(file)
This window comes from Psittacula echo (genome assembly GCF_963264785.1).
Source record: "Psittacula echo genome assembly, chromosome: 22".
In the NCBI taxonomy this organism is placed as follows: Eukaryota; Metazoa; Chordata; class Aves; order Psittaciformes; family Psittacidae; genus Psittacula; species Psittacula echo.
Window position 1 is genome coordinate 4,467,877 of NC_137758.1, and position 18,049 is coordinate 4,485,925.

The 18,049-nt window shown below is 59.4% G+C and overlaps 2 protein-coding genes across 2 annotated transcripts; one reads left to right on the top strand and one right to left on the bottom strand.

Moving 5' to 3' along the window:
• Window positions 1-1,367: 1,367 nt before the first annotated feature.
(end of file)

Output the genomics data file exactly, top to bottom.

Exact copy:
This window comes from Psittacula echo (genome assembly GCF_963264785.1).
Source record: "Psittacula echo genome assembly, chromosome: 22".
In the NCBI taxonomy this organism is placed as follows: Eukaryota; Metazoa; Chordata; class Aves; order Psittaciformes; family Psittacidae; genus Psittacula; species Psittacula echo.
Window position 1 is genome coordinate 4,467,877 of NC_137758.1, and position 18,049 is coordinate 4,485,925.

The 18,049-nt window shown below is 59.4% G+C and overlaps 2 protein-coding genes across 2 annotated transcripts; one reads left to right on the top strand and one right to left on the bottom strand.

Moving 5' to 3' along the window:
• Window positions 1-1,367: 1,367 nt before the first annotated feature.